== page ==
Nancy was working as a shop girl in an elegant store. She earned only eight dollars per week. In contrast, her friend Lou earned considerably more by ironing clothes at a laundry. Her wages were $18.50 per week.
Lou and Nancy often argued about the advantages of their respective jobs. In the early years of the nineteenth century, $18.50 a week was good pay, and Lou was always bragging about it when she conversed with her friend. In reply, Nancy pointed out that she was surrounded by nice things and swell people at her job. Moreover, many elegant men shopped at her store, so she had a better opportunity to meet and marry a good man. She believed that it did not really matter how much her salary was, since she would not be working after she married.
Lou disagreed with Nancy. She claimed that marriage prospects also visited her laundry. In fact, she had met Dan, her boy friend, while working at the laundry. Dan had proved to be a good boy friend. He was faithful and trustworthy.
Their argument extended to clothes. Lou’s clothes were a little more expensive than Nancy’s, but Nancy thought that the clothes of her friend were not in good taste. Nancy’s clothes were tidy and tasteful, but Lou considered them cheap.
One day, as the two friends were expressing their divergent points of view, Dan joined them. Since Dan had never seen her friend before, Lou introduced them to one another. Nancy shook hands with Dan in an elegant fashion.
The handshake became a subject of further altercation between the two friends. Nancy was imitating an elegant lady, and she suggested that Lou should practice it. Lou replied that she could not use such a handshake at present. That kind of handshake was designed to set off diamond rings, so she would wait till she had such adornments before she started using it.
Dan interrupted the argument by offering to take the two girls to vaudeville.
The elegant handshake was only the tip of the iceberg. At work, Nancy was surrounded by sophisticated people, and she consciously patterned herself after them. She not only imitated their gestures, but also the way they walked and the way they talked. Her shop proved to an excellent school for good manners, and she learned her lessons well.
Nancy also profited by listening to the talk of her fellow shop girls who had more experience with men. In particular, she learned how to defend herself against the impudence of insincere suitors who wanted to take advantage of her.
Since the music room was near the place where she worked, she had the opportunity of becoming somewhat acquainted with the best composers. She also absorbed the educating influence of art wares, dainty fabrics, and elegant adornments.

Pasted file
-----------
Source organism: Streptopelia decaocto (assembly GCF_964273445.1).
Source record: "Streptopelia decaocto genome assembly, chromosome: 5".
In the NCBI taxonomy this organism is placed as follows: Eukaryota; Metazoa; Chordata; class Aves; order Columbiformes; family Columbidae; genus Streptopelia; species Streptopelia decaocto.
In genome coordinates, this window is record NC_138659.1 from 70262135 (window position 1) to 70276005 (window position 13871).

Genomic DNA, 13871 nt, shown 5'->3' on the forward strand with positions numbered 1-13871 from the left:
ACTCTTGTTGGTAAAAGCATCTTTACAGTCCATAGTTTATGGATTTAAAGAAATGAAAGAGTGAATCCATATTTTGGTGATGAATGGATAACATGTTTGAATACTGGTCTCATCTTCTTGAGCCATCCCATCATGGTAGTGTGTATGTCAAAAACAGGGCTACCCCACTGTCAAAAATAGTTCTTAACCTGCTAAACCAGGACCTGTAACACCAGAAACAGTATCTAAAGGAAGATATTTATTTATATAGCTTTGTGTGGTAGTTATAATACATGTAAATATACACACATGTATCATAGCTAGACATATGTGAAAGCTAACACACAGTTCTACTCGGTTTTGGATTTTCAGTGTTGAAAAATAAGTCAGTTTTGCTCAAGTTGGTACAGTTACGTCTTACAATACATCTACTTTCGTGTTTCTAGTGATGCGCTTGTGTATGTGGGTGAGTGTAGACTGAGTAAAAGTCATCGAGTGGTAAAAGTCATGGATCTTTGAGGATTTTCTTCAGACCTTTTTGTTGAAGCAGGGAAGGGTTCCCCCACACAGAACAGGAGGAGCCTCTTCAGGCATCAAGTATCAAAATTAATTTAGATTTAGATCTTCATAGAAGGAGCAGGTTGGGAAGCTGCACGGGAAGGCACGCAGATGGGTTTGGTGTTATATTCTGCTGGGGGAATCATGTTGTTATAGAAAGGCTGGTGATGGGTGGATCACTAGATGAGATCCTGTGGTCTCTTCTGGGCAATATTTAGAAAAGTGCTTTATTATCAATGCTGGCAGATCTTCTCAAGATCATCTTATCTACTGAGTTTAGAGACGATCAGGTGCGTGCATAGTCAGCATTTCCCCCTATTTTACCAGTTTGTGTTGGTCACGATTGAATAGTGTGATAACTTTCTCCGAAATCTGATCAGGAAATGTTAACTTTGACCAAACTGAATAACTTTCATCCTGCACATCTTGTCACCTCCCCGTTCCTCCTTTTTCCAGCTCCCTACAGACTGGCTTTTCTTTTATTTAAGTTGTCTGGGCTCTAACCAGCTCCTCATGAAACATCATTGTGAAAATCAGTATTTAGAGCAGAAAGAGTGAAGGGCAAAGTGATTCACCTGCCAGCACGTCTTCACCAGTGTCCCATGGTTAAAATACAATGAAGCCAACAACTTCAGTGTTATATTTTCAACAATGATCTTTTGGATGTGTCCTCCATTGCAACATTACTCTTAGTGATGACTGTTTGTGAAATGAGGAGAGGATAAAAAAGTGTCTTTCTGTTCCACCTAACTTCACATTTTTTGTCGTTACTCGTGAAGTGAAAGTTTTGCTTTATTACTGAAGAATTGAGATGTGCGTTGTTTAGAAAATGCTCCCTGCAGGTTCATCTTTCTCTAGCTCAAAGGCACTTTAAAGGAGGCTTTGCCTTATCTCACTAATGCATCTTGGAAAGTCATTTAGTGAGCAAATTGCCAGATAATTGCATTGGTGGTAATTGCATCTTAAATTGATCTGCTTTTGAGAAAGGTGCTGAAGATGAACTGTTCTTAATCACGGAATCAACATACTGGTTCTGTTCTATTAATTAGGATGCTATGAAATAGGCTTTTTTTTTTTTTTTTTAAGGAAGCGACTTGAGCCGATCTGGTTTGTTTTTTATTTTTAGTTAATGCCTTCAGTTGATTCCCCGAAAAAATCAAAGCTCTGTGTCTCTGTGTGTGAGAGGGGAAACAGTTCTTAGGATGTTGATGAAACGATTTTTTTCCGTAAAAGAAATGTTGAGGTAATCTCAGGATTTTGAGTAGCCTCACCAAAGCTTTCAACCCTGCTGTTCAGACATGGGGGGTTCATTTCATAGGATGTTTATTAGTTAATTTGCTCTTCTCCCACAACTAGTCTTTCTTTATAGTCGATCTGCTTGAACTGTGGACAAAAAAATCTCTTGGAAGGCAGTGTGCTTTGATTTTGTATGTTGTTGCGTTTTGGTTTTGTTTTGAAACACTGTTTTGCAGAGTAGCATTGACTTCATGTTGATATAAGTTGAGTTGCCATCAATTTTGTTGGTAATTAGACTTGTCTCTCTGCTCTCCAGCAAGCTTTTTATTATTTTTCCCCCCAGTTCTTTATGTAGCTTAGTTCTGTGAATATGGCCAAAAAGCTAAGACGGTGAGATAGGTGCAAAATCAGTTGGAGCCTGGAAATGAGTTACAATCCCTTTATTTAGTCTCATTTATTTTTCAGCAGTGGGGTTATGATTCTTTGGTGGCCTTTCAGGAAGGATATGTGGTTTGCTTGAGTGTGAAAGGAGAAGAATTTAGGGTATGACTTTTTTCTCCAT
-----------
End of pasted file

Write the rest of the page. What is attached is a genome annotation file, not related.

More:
Men began to notice her elegant style and often came to chat with her. Eventually Nancy learned to distinguish between real millionaires and false imitations.
Her fellow workers knew what Nancy wanted. Sometimes when a well-to-do man approached, they would say to her: “Here comes your millionaire.”
Nancy had high standards. Two workers in the store occasionally dined with rich gentlemen friends, and one day Nancy was invited to join them. One of the gentlemen was so impressed with her manners that he came to the store the next day and proposed to her. She did not accept. When her fellow workers called her foolish, she pointed out that his family allowed him only $20,000 per year.
This drew a strong rebuke from her friends. The rebuke prompted Nancy to explain her real reason for rejecting the proposal. While they were dining the previous night, her suitor was caught telling a lie. Nancy could not stand liars.
Nancy hunted men just as a hunter would hunt deer. She frequently aimed her rifle at a promising prospect, but some unerring instinct always kept her from firing the shot.
She was always prepared to meet the man of her dreams. She kept her lamp trimmed and burning to receive the bridegroom when he should come.
In the meantime, Lou’s higher salary enabled her to buy more expensive clothes, but her tastes did not improve.
Unlike Nancy, Lou was not mentally prepared for marriage. More and more, she became addicted to money. She liked the independence she enjoyed as a result of her salary. Although Dan wanted to marry her soon, she dragged her feet because she knew that she would have to give up her job after she married.
In spite of their different attitudes, Lou and Nancy remained close friends. Lou even invited Nancy to go along whenever Dan took her on a date.
As time went on, Nancy’s focus began to change. Instead of focusing on millionaires, she looked for a truthful and honorable man.
The folly of her friend provided her with the very type of man that she wanted. Lou disappeared without giving Dan or Nancy any word of explanation. Lou had gone to Europe with a millionaire. The honest and dependable Dan had been deserted.
Three months later, Lou and Nancy happened to meet on the street. Lou was wearing costly furs and flashing gems. In contrast, Nancy’s apparel had not changed, but she seemed to be transfigured by happiness.
When Lou criticized Nancy for continuing to work at her low-paying job, Nancy told her that she would be leaving her job the following week. Then she said: “I’ve made my catch – the biggest catch in the world. You won’t mind now, Lou, will you? I’m going to be married to Dan. He’s my Dan now.”
A little later, a policeman noticed a richly clad woman crouching down against an iron park fence and sobbing disconsolately. He wisely passed by without comment, for he knew that he could not help her.
Archive: Selected Stories from O. Henry